Formal inquiry begins into South African bridge collapse

This week sees the start of an inquiry into the collapse of the Grayston Drive bridge in South Africa. The commission set up by the Department of Labour is hosting its first engagements with the parties involved. The first step is a briefing by key interested stakeholders. Murray & Roberts, Form Scaff and Royal Haskoning DHV will be given an opportunity to spell out their administrative report(s), highlighting the extent of their involvement in the project. No witnesses will be called at this stage. The commission was appointed by the department following the October 2015 collapse of the temporary bridge, which led to the deaths of two people and injury to 19 others (link opens in new tab).

Montreal announces plan to replace Jacques-Bizard Bridge

The Canadian city of Montreal has announced that it plans to spend US$70 million replacing the Jacques-Bizard Bridge in the district of de l'Île-Bizard–Sainte-Geneviève. A 40-year-old bridge that currently provides the only link between the islands of Montreal and Bizard has reached the end of its life. The investment is also intended to fund renovations to the existing bridge. Preliminary design work for the new structure is due for completion this summer with the aim of tendering the project in 2018.

Decision-time approaches for Helsinki’s Kruunusillat bridge project

The formal decision-making process is set to start this spring for a proposed major cable-stayed bridge in Helsinki, Finland. The Kruunusillat bridge design competition was won in 2013 by a team brought together by WSP Finland. WSP's Sami Niemelä and Pekka Pulkkinen are chief designers and Martin Knight is chief architect for the winning entry (link opens in new tab). The competition was intended to solicit ideas about what was feasible ahead of a decision being taken as to whether to build the bridge. Pre-planning work and cost evaluations are currently under way. The city council has in recent months agreed some wider changes that would be necessary for project to go ahead, including the closure of a local power station and alterations to public transport connections.  A public presentation by the project team next week will set out the proposed tram connections for the new crossing as well as further details about the scheme. The city is set to start the decision-making process shortly with a view to reaching a conclusion later this year. Construction could begin in late 2018.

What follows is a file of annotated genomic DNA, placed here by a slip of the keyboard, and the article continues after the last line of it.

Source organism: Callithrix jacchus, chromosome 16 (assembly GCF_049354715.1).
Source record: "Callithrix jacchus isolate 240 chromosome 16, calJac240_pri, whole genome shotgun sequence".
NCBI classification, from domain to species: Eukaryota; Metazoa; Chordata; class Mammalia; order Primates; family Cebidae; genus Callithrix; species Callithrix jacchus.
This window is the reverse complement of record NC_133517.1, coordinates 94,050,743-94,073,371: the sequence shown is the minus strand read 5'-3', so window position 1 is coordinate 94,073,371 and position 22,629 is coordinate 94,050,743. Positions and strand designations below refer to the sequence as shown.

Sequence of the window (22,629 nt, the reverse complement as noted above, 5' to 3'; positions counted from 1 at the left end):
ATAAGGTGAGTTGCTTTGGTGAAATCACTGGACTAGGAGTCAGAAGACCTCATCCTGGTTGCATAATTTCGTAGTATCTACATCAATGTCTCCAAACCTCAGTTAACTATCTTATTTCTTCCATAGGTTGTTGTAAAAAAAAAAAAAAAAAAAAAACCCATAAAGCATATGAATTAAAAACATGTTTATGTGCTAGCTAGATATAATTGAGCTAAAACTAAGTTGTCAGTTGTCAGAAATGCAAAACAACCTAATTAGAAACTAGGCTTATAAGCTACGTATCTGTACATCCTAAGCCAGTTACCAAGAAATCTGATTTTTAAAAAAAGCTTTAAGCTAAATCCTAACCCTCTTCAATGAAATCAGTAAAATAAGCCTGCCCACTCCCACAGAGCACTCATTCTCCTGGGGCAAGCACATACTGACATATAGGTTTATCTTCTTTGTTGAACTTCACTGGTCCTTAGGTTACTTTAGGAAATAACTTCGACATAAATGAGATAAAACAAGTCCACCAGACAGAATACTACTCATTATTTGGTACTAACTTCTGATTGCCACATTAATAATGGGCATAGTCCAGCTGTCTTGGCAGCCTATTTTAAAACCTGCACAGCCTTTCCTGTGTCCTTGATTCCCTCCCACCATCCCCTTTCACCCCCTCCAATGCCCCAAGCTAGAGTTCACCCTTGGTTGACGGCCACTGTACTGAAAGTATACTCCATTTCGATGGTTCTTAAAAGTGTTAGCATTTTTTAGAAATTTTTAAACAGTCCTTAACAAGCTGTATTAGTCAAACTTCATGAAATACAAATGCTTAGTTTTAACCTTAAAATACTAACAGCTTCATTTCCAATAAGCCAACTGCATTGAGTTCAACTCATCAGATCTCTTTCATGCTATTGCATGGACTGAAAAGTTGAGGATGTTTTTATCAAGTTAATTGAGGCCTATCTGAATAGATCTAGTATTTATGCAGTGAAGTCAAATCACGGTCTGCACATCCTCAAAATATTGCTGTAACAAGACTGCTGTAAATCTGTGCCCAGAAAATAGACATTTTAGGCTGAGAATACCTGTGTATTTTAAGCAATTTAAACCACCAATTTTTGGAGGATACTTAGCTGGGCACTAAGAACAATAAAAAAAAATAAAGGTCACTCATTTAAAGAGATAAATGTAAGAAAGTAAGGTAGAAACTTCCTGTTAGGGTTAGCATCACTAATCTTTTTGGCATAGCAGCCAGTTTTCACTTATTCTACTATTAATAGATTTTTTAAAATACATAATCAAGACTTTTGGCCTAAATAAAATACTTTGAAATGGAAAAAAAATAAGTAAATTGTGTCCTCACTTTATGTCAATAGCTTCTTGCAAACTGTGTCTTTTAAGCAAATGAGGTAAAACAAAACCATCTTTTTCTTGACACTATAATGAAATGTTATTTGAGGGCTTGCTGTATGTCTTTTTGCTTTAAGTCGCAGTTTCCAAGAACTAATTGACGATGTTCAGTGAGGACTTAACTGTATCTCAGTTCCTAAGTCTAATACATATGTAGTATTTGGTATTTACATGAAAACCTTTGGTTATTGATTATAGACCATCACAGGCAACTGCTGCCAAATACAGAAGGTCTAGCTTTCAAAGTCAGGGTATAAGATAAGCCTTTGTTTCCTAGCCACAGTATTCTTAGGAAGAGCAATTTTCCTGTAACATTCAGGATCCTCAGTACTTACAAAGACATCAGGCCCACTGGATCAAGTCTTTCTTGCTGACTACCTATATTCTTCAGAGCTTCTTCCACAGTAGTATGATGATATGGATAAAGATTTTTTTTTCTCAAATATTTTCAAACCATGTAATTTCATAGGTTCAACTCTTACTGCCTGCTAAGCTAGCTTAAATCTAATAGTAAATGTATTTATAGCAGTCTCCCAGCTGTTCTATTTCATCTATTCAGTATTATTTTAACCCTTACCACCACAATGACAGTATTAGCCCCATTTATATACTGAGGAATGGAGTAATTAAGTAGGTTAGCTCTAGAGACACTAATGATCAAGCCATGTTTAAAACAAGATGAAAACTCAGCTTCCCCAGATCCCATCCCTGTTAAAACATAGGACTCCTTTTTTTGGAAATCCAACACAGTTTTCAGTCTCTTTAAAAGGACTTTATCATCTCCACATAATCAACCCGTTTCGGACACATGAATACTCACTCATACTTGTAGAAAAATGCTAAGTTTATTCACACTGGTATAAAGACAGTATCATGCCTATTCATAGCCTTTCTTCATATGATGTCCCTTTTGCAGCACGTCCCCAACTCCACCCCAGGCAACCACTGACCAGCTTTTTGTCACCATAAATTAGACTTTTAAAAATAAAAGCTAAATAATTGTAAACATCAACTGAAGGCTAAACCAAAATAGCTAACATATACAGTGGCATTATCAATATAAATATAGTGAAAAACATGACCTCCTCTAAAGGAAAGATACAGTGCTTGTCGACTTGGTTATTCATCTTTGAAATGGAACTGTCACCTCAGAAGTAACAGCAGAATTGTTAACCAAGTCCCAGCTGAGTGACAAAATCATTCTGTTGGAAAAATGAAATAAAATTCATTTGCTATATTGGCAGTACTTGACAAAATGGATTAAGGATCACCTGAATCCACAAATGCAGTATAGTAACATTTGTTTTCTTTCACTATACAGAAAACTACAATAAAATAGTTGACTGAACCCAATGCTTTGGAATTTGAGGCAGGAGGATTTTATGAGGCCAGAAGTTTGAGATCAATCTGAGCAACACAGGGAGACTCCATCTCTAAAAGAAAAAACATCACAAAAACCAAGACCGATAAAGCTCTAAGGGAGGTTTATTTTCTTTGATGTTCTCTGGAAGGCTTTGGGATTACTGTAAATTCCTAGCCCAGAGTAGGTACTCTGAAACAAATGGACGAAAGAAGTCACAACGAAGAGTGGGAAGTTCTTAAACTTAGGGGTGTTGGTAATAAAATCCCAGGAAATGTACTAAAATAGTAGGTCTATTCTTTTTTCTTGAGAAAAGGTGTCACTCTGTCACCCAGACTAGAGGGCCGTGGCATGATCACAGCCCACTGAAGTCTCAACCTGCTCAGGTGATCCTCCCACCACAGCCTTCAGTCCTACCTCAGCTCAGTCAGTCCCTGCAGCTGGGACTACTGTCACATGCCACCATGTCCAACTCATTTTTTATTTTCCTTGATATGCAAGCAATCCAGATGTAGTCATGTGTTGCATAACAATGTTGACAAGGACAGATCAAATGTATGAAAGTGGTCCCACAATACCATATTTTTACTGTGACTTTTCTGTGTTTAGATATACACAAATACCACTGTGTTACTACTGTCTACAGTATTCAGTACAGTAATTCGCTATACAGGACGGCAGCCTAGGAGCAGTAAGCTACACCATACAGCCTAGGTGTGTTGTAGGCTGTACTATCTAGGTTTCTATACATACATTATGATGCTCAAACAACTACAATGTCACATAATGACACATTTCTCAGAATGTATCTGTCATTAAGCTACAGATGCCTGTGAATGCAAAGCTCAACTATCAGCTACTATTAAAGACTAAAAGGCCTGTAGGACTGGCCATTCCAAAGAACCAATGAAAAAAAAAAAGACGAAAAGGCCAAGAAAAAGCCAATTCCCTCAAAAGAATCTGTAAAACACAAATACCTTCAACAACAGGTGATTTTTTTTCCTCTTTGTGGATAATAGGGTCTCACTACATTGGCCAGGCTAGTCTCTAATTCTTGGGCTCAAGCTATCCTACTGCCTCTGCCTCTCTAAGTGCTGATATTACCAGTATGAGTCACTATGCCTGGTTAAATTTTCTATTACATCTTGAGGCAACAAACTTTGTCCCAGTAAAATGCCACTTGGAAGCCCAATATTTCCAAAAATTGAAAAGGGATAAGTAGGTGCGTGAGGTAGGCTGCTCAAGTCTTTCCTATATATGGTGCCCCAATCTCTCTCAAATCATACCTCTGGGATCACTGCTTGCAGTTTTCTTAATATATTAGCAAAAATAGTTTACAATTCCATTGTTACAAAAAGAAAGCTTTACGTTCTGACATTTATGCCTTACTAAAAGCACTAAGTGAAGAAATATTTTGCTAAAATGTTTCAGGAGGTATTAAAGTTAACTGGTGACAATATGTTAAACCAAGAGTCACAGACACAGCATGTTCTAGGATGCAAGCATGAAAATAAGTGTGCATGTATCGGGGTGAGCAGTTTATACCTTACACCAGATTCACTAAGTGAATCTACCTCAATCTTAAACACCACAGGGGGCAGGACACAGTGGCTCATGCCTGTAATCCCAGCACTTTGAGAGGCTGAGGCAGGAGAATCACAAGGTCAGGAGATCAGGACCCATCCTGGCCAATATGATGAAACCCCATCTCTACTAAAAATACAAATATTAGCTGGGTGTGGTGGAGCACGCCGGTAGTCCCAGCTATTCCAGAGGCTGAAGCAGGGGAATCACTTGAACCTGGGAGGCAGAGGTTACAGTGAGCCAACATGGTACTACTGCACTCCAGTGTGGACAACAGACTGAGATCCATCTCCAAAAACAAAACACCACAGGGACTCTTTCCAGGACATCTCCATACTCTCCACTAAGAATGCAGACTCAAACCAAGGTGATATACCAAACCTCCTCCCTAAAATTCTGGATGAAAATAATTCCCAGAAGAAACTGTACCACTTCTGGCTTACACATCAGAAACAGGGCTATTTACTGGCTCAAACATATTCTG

Design work for Pennsylvania bridge resumes after seven-year break

Modjeski & Masters has been given the go-ahead to resume design work for a bridge in the USA that has been on hold since 2009. The new cable-stayed bridge will cross the Monongahela River as part of the Pennsylvania Turnpike Commission's expansion of the Mon-Fayette Expressway. Modjeski & Masters had previously completed the preliminary design work for the bridge before the project was put on hold in 2009. The firm had developed conceptual and preliminary designs for multiple truss, arch and cable-stayed bridge alternatives. Ultimately, a cable-stayed bridge design was found to be the most cost-competitive, durable and aesthetically pleasing choice. A cost-savings review of the corridor has since been carried out, including changes in the proposed road connections. The design will move into the next phase of the project assuming a single-tower cable-stayed structure, carrying two lanes of traffic in each direction. The initial design phase is set to be completed within 15 months, although a date for completion of final design and construction has yet to be determined.  “This project continues our legacy of designing cable-stayed bridges that make a positive impact of their surroundings,” said Michael Britt, senior vice president and director of business development at Modjeski & Masters. “Western Pennsylvania, especially the Pittsburgh area, is so reliant on dependable bridges. We recognise how important this bridge will be in reducing congestion, improving safety and stimulating social and economic development in the Monongahela River Valley.”

Florida university confirms details of planned footbridge